Recently it was announced that there would be a sequel to the fan-favorite Halloween/Christmas film, The Nightmare Before Christmas. The new material will be released to mark the movie’s 25th anniversary and, naturally, the world went into a frenzy over what the new content could include. Many guessed it would be a second film, or even a prequel to the original, but it was announced that a new comic book based on the movie would be released in 2018.

The founder of publisher Tokyopop, Stu Levy, announced at New York Comic Con that the comic book is set to launch in May next year. The story will be based around Jack Skellington’s ghost dog, Zero, and will narrate his adventure across Christmas Town.

[Credit: Buena Vista International]
[Credit: Buena Vista International]

Levy, who posed under the name D.J. Milky recently during a Disney Manga panel at NYCC stated the premise would be:

…Zero gets lost, as dogs do, and along the way he gets into a lot of trouble, as dogs do.

According to the Hollywood Reporter, the comic series will be called Zero’s Journey, and will be published on serially before being combined into a graphic novel.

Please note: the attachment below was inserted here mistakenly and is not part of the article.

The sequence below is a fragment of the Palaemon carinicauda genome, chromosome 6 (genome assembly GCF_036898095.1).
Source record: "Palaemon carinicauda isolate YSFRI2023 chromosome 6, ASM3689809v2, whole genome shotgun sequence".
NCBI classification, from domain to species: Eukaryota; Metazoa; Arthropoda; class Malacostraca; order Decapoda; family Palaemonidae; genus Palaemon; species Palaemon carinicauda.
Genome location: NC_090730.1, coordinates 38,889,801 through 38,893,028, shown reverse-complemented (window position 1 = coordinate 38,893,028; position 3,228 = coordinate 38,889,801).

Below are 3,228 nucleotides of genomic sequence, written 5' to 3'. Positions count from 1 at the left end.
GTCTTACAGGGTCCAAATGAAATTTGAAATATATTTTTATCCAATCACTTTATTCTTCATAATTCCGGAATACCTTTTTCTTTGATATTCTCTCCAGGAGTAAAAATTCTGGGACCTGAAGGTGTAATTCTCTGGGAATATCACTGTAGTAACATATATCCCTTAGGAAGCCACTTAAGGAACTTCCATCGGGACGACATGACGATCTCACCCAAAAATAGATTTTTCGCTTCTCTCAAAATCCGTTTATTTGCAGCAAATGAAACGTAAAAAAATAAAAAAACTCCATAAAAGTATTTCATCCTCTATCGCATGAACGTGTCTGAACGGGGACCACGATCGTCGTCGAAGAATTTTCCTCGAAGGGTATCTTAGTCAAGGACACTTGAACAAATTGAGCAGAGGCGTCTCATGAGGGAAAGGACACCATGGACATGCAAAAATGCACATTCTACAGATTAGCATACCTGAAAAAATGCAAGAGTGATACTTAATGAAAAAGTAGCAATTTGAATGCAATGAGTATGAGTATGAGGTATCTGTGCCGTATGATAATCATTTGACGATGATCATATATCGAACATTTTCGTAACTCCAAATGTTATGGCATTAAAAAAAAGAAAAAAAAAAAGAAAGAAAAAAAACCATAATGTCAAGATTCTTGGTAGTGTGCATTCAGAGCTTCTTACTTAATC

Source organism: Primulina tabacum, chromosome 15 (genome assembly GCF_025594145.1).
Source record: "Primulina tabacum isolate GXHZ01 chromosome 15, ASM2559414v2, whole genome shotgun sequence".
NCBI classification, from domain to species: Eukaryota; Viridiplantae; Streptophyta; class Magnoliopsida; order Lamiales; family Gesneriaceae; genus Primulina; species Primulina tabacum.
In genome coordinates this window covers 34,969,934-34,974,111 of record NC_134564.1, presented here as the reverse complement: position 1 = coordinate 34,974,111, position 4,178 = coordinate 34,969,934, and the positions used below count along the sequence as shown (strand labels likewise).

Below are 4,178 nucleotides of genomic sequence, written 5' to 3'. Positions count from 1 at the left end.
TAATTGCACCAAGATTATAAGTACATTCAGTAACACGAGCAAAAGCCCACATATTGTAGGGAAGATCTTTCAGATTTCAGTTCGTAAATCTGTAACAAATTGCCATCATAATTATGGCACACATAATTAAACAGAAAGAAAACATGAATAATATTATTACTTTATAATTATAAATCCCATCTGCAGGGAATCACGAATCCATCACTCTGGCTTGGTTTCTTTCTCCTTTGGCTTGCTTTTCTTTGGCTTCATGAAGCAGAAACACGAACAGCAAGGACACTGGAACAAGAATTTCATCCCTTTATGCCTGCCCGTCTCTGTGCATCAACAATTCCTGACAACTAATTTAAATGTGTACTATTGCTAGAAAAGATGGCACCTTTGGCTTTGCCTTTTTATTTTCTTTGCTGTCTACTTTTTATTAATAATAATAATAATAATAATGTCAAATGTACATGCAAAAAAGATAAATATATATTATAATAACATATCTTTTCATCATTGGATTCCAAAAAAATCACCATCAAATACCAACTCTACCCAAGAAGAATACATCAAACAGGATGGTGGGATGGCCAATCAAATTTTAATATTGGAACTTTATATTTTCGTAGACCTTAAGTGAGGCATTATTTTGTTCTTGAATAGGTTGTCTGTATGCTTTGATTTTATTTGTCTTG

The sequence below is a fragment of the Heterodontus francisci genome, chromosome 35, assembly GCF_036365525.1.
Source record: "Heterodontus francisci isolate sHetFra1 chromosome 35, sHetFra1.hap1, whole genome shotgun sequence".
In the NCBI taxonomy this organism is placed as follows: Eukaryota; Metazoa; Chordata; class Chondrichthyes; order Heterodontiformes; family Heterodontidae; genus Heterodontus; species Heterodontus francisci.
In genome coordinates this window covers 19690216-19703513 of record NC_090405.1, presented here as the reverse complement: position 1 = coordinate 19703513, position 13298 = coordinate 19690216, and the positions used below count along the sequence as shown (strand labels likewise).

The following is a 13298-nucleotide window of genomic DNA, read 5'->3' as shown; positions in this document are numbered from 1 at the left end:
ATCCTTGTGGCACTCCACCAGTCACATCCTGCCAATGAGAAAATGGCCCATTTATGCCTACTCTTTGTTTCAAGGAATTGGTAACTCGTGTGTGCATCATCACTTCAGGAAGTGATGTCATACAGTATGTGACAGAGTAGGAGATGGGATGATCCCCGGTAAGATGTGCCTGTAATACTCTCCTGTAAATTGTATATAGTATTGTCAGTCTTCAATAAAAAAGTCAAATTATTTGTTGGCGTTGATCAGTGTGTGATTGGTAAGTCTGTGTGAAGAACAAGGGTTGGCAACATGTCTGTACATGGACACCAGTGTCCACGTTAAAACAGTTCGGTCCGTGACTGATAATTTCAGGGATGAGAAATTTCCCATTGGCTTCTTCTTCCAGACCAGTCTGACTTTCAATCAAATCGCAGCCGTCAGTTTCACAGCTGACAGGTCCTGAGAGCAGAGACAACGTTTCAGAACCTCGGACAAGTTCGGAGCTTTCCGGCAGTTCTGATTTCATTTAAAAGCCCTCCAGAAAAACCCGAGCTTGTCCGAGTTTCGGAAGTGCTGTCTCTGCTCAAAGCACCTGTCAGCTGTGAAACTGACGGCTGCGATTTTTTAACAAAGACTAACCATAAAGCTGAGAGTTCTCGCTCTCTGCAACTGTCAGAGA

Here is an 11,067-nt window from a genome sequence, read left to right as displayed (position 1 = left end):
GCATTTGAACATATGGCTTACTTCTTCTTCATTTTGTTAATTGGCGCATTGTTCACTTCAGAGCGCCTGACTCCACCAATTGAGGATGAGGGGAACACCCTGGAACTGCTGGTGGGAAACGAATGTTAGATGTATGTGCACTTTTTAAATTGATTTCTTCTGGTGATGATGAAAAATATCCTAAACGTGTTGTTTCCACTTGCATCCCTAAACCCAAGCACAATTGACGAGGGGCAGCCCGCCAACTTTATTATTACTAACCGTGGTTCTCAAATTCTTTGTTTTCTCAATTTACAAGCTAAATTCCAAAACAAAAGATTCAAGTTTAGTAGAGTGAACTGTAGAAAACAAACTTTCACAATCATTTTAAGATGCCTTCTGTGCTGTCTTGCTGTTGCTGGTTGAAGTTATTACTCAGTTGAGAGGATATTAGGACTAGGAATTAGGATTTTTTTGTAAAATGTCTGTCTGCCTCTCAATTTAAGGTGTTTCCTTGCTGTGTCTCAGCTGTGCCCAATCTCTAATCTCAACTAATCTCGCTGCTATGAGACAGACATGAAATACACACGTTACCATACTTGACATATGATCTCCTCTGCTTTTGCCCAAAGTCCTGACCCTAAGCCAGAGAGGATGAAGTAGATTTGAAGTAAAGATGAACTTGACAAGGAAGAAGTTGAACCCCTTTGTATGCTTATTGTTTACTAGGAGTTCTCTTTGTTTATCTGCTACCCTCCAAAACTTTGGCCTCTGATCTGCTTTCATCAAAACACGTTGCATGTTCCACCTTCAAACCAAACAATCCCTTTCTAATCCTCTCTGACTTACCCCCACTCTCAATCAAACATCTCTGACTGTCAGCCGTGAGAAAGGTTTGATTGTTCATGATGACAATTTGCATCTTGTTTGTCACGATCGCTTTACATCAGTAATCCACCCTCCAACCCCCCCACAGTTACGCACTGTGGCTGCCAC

[Credit: Tokiyopop]
[Credit: Tokiyopop]

Levy described the comic book, explaining:

We’re gonna have 20 issues total, and then just like with a comic, we’re also going to have a trade paperback. We’re gonna have four total trade paperbacks… The first trade paperback will come out next Halloween…

The original film was released in 1993. Created for just $18 million, it grossed around $75 million at the global box office, which was relatively low for a Disney-backed film at the time. But since then, the film has become synonymous with both holidays in the film. Jack Skellington has grown into a cult like figure and his relationship with Sally is loved by millions.

'The Nightmare Before Christmas' [Credit: Buena Vista International]
‘The Nightmare Before Christmas’ [Credit: Buena Vista International]

One of the standout aspects of the original film was the soundtrack, which, of course, cannot be replicated in comic book format. There will be lyrics written throughout the comics, however, and it is hoped that Burton may adapt these into a new soundtrack for fans to enjoy. When Levy was asked about this, he replied:

No music because it’s a book, but my dream is that maybe he’d go, ‘Wow, these are so awesome, I’m gonna write music for this.’ Probably won’t happen, but you never know.

We sure hope it does happen! Who is excited for the new adventures from the world of The Nightmare Before Christmas?

'The Nightmare Before Christmas' [Credit: Buena Vista International]
‘The Nightmare Before Christmas’ [Credit: Buena Vista International]

(Source: THR, Daily Dot, Box Office Mojo)